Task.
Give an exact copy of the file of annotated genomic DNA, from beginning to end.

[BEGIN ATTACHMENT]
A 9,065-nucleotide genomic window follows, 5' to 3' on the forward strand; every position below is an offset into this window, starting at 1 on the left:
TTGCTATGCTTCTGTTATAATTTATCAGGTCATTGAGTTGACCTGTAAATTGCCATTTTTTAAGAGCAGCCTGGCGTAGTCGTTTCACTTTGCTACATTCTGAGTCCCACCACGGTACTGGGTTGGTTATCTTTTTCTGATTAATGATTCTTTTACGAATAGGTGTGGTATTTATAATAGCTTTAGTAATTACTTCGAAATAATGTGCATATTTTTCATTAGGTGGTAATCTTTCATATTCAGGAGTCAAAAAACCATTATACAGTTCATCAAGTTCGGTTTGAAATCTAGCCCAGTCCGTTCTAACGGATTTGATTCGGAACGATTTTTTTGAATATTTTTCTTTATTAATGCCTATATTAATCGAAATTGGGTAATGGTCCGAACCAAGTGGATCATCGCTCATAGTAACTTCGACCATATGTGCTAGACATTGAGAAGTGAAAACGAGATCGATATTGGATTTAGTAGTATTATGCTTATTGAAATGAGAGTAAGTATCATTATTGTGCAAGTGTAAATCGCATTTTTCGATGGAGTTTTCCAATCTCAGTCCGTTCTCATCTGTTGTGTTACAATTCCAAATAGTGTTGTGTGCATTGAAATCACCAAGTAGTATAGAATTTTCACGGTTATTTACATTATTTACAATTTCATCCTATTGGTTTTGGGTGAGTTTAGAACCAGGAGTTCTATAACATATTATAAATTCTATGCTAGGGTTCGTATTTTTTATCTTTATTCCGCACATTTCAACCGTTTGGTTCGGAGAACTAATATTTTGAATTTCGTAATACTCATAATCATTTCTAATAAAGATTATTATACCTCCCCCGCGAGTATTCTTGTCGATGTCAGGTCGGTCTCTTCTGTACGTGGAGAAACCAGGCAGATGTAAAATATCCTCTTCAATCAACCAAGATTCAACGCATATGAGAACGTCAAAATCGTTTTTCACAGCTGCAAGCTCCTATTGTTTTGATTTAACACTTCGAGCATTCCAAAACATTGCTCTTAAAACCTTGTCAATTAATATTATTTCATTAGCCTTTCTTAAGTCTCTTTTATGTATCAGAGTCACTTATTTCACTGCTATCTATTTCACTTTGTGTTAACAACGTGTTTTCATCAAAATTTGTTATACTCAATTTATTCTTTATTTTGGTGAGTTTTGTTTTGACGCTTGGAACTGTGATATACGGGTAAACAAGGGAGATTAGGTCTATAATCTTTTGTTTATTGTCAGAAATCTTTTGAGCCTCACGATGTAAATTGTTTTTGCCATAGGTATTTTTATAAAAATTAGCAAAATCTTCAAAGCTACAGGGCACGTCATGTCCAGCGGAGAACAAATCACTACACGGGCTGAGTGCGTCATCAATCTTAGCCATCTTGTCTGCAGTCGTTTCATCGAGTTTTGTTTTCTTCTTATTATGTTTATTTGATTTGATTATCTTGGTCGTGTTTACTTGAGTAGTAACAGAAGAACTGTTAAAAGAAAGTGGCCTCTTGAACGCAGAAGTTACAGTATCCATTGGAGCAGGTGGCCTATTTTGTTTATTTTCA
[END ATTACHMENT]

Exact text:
A 9,065-nucleotide genomic window follows, 5' to 3' on the forward strand; every position below is an offset into this window, starting at 1 on the left:
TTGCTATGCTTCTGTTATAATTTATCAGGTCATTGAGTTGACCTGTAAATTGCCATTTTTTAAGAGCAGCCTGGCGTAGTCGTTTCACTTTGCTACATTCTGAGTCCCACCACGGTACTGGGTTGGTTATCTTTTTCTGATTAATGATTCTTTTACGAATAGGTGTGGTATTTATAATAGCTTTAGTAATTACTTCGAAATAATGTGCATATTTTTCATTAGGTGGTAATCTTTCATATTCAGGAGTCAAAAAACCATTATACAGTTCATCAAGTTCGGTTTGAAATCTAGCCCAGTCCGTTCTAACGGATTTGATTCGGAACGATTTTTTTGAATATTTTTCTTTATTAATGCCTATATTAATCGAAATTGGGTAATGGTCCGAACCAAGTGGATCATCGCTCATAGTAACTTCGACCATATGTGCTAGACATTGAGAAGTGAAAACGAGATCGATATTGGATTTAGTAGTATTATGCTTATTGAAATGAGAGTAAGTATCATTATTGTGCAAGTGTAAATCGCATTTTTCGATGGAGTTTTCCAATCTCAGTCCGTTCTCATCTGTTGTGTTACAATTCCAAATAGTGTTGTGTGCATTGAAATCACCAAGTAGTATAGAATTTTCACGGTTATTTACATTATTTACAATTTCATCCTATTGGTTTTGGGTGAGTTTAGAACCAGGAGTTCTATAACATATTATAAATTCTATGCTAGGGTTCGTATTTTTTATCTTTATTCCGCACATTTCAACCGTTTGGTTCGGAGAACTAATATTTTGAATTTCGTAATACTCATAATCATTTCTAATAAAGATTATTATACCTCCCCCGCGAGTATTCTTGTCGATGTCAGGTCGGTCTCTTCTGTACGTGGAGAAACCAGGCAGATGTAAAATATCCTCTTCAATCAACCAAGATTCAACGCATATGAGAACGTCAAAATCGTTTTTCACAGCTGCAAGCTCCTATTGTTTTGATTTAACACTTCGAGCATTCCAAAACATTGCTCTTAAAACCTTGTCAATTAATATTATTTCATTAGCCTTTCTTAAGTCTCTTTTATGTATCAGAGTCACTTATTTCACTGCTATCTATTTCACTTTGTGTTAACAACGTGTTTTCATCAAAATTTGTTATACTCAATTTATTCTTTATTTTGGTGAGTTTTGTTTTGACGCTTGGAACTGTGATATACGGGTAAACAAGGGAGATTAGGTCTATAATCTTTTGTTTATTGTCAGAAATCTTTTGAGCCTCACGATGTAAATTGTTTTTGCCATAGGTATTTTTATAAAAATTAGCAAAATCTTCAAAGCTACAGGGCACGTCATGTCCAGCGGAGAACAAATCACTACACGGGCTGAGTGCGTCATCAATCTTAGCCATCTTGTCTGCAGTCGTTTCATCGAGTTTTGTTTTCTTCTTATTATGTTTATTTGATTTGATTATCTTGGTCGTGTTTACTTGAGTAGTAACAGAAGAACTGTTAAAAGAAAGTGGCCTCTTGAACGCAGAAGTTACAGTATCCATTGGAGCAGGTGGCCTATTTTGTTTATTTTCA